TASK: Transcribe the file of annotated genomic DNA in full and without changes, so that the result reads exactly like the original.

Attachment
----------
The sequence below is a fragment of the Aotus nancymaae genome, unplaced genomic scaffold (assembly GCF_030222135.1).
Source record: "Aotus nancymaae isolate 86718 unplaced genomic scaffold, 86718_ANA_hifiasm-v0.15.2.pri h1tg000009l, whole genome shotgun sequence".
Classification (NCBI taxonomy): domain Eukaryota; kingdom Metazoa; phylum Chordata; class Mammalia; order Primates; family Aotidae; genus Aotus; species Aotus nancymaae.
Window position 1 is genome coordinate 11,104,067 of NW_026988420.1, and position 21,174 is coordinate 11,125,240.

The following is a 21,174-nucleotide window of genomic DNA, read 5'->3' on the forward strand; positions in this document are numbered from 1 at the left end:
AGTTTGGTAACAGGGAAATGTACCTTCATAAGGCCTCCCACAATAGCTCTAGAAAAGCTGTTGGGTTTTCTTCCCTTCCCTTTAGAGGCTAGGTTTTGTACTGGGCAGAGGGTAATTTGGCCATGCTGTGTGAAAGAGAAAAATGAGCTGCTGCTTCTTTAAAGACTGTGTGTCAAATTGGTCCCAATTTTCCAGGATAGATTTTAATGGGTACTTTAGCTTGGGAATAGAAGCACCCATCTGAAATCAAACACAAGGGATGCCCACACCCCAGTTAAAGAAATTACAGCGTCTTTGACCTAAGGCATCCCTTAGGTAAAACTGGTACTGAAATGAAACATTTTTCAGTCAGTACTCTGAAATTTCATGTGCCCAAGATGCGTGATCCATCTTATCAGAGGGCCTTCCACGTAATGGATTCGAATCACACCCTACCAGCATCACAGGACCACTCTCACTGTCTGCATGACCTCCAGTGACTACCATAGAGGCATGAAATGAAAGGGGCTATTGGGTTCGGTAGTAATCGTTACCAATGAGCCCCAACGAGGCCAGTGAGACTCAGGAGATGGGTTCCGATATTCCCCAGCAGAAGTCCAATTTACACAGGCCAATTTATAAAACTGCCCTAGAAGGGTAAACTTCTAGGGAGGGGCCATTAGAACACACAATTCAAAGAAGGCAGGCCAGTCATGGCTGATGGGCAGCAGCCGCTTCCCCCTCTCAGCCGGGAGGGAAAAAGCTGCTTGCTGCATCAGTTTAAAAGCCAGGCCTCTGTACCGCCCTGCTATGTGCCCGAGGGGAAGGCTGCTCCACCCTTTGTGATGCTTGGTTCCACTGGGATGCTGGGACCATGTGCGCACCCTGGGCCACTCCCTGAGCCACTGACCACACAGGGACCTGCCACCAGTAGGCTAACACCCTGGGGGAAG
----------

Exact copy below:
The sequence below is a fragment of the Aotus nancymaae genome, unplaced genomic scaffold (assembly GCF_030222135.1).
Source record: "Aotus nancymaae isolate 86718 unplaced genomic scaffold, 86718_ANA_hifiasm-v0.15.2.pri h1tg000009l, whole genome shotgun sequence".
Classification (NCBI taxonomy): domain Eukaryota; kingdom Metazoa; phylum Chordata; class Mammalia; order Primates; family Aotidae; genus Aotus; species Aotus nancymaae.
Window position 1 is genome coordinate 11,104,067 of NW_026988420.1, and position 21,174 is coordinate 11,125,240.

The following is a 21,174-nucleotide window of genomic DNA, read 5'->3' on the forward strand; positions in this document are numbered from 1 at the left end:
AGTTTGGTAACAGGGAAATGTACCTTCATAAGGCCTCCCACAATAGCTCTAGAAAAGCTGTTGGGTTTTCTTCCCTTCCCTTTAGAGGCTAGGTTTTGTACTGGGCAGAGGGTAATTTGGCCATGCTGTGTGAAAGAGAAAAATGAGCTGCTGCTTCTTTAAAGACTGTGTGTCAAATTGGTCCCAATTTTCCAGGATAGATTTTAATGGGTACTTTAGCTTGGGAATAGAAGCACCCATCTGAAATCAAACACAAGGGATGCCCACACCCCAGTTAAAGAAATTACAGCGTCTTTGACCTAAGGCATCCCTTAGGTAAAACTGGTACTGAAATGAAACATTTTTCAGTCAGTACTCTGAAATTTCATGTGCCCAAGATGCGTGATCCATCTTATCAGAGGGCCTTCCACGTAATGGATTCGAATCACACCCTACCAGCATCACAGGACCACTCTCACTGTCTGCATGACCTCCAGTGACTACCATAGAGGCATGAAATGAAAGGGGCTATTGGGTTCGGTAGTAATCGTTACCAATGAGCCCCAACGAGGCCAGTGAGACTCAGGAGATGGGTTCCGATATTCCCCAGCAGAAGTCCAATTTACACAGGCCAATTTATAAAACTGCCCTAGAAGGGTAAACTTCTAGGGAGGGGCCATTAGAACACACAATTCAAAGAAGGCAGGCCAGTCATGGCTGATGGGCAGCAGCCGCTTCCCCCTCTCAGCCGGGAGGGAAAAAGCTGCTTGCTGCATCAGTTTAAAAGCCAGGCCTCTGTACCGCCCTGCTATGTGCCCGAGGGGAAGGCTGCTCCACCCTTTGTGATGCTTGGTTCCACTGGGATGCTGGGACCATGTGCGCACCCTGGGCCACTCCCTGAGCCACTGACCACACAGGGACCTGCCACCAGTAGGCTAACACCCTGGGGGAAG